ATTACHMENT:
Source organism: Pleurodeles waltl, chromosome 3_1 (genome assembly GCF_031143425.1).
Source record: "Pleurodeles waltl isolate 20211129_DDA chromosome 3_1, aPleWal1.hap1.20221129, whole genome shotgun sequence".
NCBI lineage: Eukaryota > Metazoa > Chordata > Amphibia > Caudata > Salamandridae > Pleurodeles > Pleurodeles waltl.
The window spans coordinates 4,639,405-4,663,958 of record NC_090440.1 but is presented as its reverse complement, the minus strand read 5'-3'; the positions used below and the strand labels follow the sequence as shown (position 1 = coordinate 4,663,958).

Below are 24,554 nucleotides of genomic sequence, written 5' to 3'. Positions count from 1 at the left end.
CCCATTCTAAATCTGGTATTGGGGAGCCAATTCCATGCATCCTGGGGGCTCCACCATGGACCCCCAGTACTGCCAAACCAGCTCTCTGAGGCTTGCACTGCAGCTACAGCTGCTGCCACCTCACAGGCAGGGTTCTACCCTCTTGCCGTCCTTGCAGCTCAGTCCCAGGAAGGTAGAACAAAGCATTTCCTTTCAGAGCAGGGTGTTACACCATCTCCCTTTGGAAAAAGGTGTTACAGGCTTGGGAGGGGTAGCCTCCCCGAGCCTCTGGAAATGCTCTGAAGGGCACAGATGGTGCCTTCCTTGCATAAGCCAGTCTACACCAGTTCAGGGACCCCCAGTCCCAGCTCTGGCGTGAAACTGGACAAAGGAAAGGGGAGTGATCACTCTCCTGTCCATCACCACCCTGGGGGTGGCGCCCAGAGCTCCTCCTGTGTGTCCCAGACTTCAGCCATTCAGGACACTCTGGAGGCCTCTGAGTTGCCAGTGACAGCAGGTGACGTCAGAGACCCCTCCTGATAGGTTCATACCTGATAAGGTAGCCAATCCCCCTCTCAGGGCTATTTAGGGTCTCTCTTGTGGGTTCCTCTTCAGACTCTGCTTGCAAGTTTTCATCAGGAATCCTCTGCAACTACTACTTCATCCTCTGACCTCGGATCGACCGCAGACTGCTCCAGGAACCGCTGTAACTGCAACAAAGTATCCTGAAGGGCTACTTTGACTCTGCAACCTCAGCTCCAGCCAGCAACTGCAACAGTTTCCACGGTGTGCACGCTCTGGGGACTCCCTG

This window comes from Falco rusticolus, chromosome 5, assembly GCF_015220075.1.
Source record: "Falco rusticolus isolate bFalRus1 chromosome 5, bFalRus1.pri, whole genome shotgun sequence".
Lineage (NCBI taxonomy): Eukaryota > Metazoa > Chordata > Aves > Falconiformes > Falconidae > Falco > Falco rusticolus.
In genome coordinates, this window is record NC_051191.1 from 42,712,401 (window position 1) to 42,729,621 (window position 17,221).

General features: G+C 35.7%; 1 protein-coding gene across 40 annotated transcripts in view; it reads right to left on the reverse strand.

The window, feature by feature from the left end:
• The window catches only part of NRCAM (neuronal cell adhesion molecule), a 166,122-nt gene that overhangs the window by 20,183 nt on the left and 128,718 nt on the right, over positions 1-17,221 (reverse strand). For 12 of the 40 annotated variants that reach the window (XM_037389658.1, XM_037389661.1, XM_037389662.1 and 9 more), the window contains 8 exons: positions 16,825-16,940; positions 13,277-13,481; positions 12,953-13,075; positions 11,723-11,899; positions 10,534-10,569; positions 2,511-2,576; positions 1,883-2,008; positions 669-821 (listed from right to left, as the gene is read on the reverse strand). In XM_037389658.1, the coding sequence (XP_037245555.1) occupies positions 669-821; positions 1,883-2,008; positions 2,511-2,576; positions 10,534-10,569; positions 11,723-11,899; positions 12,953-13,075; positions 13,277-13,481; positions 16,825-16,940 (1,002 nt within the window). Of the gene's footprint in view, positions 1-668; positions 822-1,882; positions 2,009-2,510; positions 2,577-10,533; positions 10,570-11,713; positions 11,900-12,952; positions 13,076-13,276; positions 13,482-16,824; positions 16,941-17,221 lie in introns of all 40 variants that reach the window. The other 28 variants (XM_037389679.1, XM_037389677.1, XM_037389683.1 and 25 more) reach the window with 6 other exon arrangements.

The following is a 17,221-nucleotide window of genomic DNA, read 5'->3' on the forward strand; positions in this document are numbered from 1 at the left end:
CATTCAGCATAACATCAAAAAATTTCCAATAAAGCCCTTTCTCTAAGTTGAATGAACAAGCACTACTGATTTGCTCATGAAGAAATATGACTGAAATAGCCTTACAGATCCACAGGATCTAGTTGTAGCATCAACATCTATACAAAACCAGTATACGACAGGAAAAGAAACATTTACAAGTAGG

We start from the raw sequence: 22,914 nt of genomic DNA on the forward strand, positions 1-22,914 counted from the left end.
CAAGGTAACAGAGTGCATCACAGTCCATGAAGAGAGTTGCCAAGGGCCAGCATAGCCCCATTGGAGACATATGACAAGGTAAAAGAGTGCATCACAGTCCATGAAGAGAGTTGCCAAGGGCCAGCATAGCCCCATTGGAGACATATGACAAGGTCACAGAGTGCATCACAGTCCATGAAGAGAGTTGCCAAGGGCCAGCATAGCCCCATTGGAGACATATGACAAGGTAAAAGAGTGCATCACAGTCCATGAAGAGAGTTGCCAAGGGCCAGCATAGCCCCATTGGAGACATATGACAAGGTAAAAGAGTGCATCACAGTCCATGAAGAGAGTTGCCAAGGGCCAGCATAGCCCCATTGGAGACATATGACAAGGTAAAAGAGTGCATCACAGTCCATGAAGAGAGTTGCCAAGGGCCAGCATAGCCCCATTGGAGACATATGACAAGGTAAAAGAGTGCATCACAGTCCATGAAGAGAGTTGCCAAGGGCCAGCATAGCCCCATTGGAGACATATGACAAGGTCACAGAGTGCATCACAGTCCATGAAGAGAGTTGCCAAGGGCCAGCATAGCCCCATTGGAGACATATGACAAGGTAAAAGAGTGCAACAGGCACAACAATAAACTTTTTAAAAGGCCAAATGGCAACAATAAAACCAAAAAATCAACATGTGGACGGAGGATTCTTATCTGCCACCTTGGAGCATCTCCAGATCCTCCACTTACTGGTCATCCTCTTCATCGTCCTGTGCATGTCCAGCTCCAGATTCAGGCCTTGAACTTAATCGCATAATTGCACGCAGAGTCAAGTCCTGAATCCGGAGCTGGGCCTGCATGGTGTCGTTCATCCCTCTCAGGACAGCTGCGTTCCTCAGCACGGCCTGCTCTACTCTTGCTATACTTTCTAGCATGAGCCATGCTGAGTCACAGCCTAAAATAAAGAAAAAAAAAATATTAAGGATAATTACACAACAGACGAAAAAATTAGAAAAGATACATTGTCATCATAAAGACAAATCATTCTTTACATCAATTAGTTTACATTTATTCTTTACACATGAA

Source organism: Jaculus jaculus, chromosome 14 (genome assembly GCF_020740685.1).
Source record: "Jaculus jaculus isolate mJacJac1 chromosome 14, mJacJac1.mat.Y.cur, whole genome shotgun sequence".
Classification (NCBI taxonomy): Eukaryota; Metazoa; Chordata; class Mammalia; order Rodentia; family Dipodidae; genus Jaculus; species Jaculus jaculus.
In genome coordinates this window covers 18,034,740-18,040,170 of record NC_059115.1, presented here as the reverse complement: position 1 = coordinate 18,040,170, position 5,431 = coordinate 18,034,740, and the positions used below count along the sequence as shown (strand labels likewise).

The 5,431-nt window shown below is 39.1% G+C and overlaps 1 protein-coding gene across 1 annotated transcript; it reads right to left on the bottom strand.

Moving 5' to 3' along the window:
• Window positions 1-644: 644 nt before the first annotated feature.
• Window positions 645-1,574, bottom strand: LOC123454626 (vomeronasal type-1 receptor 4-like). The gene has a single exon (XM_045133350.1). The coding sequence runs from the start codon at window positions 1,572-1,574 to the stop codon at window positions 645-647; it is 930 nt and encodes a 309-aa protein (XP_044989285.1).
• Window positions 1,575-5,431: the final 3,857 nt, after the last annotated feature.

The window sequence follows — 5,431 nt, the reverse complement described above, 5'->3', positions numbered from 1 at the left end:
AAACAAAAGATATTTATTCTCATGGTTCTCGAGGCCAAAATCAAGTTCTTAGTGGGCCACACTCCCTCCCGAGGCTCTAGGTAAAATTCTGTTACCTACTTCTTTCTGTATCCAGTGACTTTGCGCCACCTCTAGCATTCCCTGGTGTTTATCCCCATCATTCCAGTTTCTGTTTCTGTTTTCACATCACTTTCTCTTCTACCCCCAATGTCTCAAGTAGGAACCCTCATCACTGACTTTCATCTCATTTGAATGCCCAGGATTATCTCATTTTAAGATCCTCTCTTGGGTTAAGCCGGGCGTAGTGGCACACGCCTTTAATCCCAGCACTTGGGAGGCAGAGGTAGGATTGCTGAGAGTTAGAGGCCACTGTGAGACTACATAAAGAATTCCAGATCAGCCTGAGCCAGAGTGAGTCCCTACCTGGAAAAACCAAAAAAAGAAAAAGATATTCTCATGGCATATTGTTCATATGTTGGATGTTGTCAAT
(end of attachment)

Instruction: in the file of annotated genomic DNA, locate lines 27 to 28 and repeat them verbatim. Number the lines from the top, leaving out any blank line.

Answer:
The window sequence follows — 5,431 nt, the reverse complement described above, 5'->3', positions numbered from 1 at the left end:
AAACAAAAGATATTTATTCTCATGGTTCTCGAGGCCAAAATCAAGTTCTTAGTGGGCCACACTCCCTCCCGAGGCTCTAGGTAAAATTCTGTTACCTACTTCTTTCTGTATCCAGTGACTTTGCGCCACCTCTAGCATTCCCTGGTGTTTATCCCCATCATTCCAGTTTCTGTTTCTGTTTTCACATCACTTTCTCTTCTACCCCCAATGTCTCAAGTAGGAACCCTCATCACTGACTTTCATCTCATTTGAATGCCCAGGATTATCTCATTTTAAGATCCTCTCTTGGGTTAAGCCGGGCGTAGTGGCACACGCCTTTAATCCCAGCACTTGGGAGGCAGAGGTAGGATTGCTGAGAGTTAGAGGCCACTGTGAGACTACATAAAGAATTCCAGATCAGCCTGAGCCAGAGTGAGTCCCTACCTGGAAAAACCAAAAAAAGAAAAAGATATTCTCATGGCATATTGTTCATATGTTGGATGTTGTCAAT